Laboratory work to accompany CHMY141. This course includes basic experiments which support the concepts covered in CHMY141. Gathering and analysis of empirical data, along with laboratory safety and technique, will be emphasized. Co-requisite: CHMY141. Additional fee required.

CHMY143 College Chemistry II S 4 credits – Core IV
Prerequisite: CHMY141/CHMY142 or consent of instructor. A continuation of CHMY141 including intermolecular forces, solutions, chemical kinetics, chemical equilibrium, acid/base equilibria, thermodynamics, electrochemistry, nuclear chemistry, and miscellaneous descriptive chemistry topics relevant to lab work. Co-requisite: CHMY144.

CHMY144 College Chemistry Laboratory II S 1 credit – Core IV
Laboratory work to accompany CHMY143. This course includes basic experiments which support the concepts covered in CHMY143. Gathering and analysis of empirical data, along with laboratory safety and technique, will be emphasized. Co-requisite: CHMY143. Additional fee required.

CHMY194/294 Seminar/Workshop F/S variable
These are concentrated class sessions on a topic for which a particular need has been identified.

CHMY290 Undergraduate Research F/S variable
These courses are directed research or study on an individual basis. Requires the consent of the instructor.

CHMY291 Special Topics/Experimental Course F/S variable
Courses not required in any curriculum, for which there is a particular need, or given on a trial basis to determine demand.


Coaching
COA192/292 Independent Study F/S variable
These courses are directed research or study on an individual basis. Requires the consent of the instructor.

COA194/294 Workshop F/S variable
This is concentrated class sessions on a topic for which a particular need has been identified.

COA205 Introduction to Coaching F 3 credits
This course is designed to prepare the student to meet the challenges of modern-day coaching. The intention is to expose the student to a variety of coaching philosophies. This course will provide the student with coaching techniques to meet the needs of today’s athlete.

COA210 Introduction to Sports Officiating F 2 credits
This is a survey of games and sports with special emphasis on rules and officiating.

COA291 Special Topics F/S variable
Courses not required in any curriculum, for which there is a particular need, or given on a trial basis to determine demand.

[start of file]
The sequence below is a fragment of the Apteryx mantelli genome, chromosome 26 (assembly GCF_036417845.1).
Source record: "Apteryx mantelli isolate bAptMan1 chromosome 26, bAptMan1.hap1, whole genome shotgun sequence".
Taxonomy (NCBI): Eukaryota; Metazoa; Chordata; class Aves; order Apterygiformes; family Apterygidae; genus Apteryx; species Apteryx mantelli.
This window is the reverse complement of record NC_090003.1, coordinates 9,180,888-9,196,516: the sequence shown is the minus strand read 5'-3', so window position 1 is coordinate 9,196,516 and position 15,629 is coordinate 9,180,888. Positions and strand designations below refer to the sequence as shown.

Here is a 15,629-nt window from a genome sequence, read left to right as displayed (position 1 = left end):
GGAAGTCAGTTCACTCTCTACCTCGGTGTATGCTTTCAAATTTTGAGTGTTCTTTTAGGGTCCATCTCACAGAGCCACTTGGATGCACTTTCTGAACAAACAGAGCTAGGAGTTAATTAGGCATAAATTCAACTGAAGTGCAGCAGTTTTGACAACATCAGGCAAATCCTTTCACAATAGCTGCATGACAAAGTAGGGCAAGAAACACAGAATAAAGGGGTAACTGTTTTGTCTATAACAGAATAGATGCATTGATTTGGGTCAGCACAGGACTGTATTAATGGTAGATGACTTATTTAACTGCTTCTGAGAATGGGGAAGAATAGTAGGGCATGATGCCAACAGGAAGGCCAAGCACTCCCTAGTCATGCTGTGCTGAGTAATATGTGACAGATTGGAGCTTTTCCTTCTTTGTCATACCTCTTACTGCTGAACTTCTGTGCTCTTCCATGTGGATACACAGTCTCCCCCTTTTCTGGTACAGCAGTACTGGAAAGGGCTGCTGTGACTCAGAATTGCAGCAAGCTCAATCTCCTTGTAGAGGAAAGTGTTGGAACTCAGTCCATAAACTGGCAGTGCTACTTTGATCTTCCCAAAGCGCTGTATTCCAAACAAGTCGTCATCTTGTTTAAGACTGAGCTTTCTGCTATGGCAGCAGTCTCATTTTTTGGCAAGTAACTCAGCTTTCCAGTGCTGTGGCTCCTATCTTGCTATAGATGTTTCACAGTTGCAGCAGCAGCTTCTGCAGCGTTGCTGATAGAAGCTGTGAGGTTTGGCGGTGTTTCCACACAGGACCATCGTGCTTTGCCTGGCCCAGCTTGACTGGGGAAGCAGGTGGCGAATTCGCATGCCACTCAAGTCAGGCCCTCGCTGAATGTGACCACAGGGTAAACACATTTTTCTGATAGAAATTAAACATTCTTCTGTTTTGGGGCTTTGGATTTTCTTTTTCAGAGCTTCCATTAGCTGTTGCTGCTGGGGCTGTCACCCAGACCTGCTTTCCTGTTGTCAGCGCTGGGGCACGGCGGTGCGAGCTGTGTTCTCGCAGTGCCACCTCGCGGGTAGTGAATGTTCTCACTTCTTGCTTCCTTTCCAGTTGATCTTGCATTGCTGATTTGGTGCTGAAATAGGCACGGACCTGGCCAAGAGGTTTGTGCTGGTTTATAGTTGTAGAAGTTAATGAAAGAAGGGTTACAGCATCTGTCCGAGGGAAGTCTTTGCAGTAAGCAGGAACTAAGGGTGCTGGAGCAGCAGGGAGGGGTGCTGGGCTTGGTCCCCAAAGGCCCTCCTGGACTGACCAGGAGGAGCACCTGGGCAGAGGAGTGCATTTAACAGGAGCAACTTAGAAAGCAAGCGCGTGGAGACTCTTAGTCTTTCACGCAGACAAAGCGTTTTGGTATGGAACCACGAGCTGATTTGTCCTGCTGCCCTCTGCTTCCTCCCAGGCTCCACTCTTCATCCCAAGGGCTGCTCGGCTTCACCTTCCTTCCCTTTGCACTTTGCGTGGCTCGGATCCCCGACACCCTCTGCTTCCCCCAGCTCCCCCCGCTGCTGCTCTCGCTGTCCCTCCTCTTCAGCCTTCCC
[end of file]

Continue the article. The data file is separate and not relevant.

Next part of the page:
Communications
COMX111 Introduction to Public Speaking F/S 3 credits – Core I
This course is a performance course in public speaking. The student will apply the principles of oral public communication in speeches presented to the class.

COMX115 Introduction to Interpersonal Communications F/S 3 credits
This course attempts to develop an awareness of, and insight into, the choices made by participants in face-to-face, non-public, human communication. Experiential exercises encourage the student to apply this understanding, and to use it in interpreting his/her own and other people’s attempts at communication.

COMX194/294 Seminar/Workshop F/S variable
Concentrated class sessions on a topic for which a particular need has been identified.

COMX291 Special Topics F/S variable
Courses not required in any curriculum, for which there is a particular need, or given on a trial basis to determine demand.

COMX292 Independent Study F/S variable
These courses are directed research or study on an individual basis. Requires the consent of the instructor.


Computer Applications
CAPP131 Basic MS Office F/S 3 credits – Core V (Required)
Prerequisite: CA100 or equivalent or consent of instructor. This course provides an overview of the Microsoft Office Suite of applications including Word, Excel, and PowerPoint. Students will also learn to use the Internet/World Wide Web as a business tool.

CAPP154 MS Word S 3 credits
Prerequisite: CAPP131 or equivalent. Word processing software has a wide variety of applications, and this course continues to provide instruction in these applications using MS Word. Topics covered include merge, sorting, macros, creating forms, working with tables, creating charts, working with styles and creating outlines, master documents, sub-documents, and shared documents. Students completing this course may qualify for Microsoft Certification.

CAPP156 MS Excel S 3 credits
Prerequisite: CAPP131 or consent of instructor. This course introduces the use of Excel for the organization, display, and analysis of numerical data. Topics include creating, editing and formatting worksheets, charting, lists, integration, macros, and multiple worksheets.

CAPP158 MS Access S 3 credits
Prerequisite: CS125. This course introduces the use of a database for the organization. Students will learn to use to use Microsoft Access to complete a series of projects serve to illustrate how data is handled in the business world, by creating relational tables, multi-table queries, forms, and reports.


Computer Science/Programming
CSCI103 Breadth-First Programming F 3 credits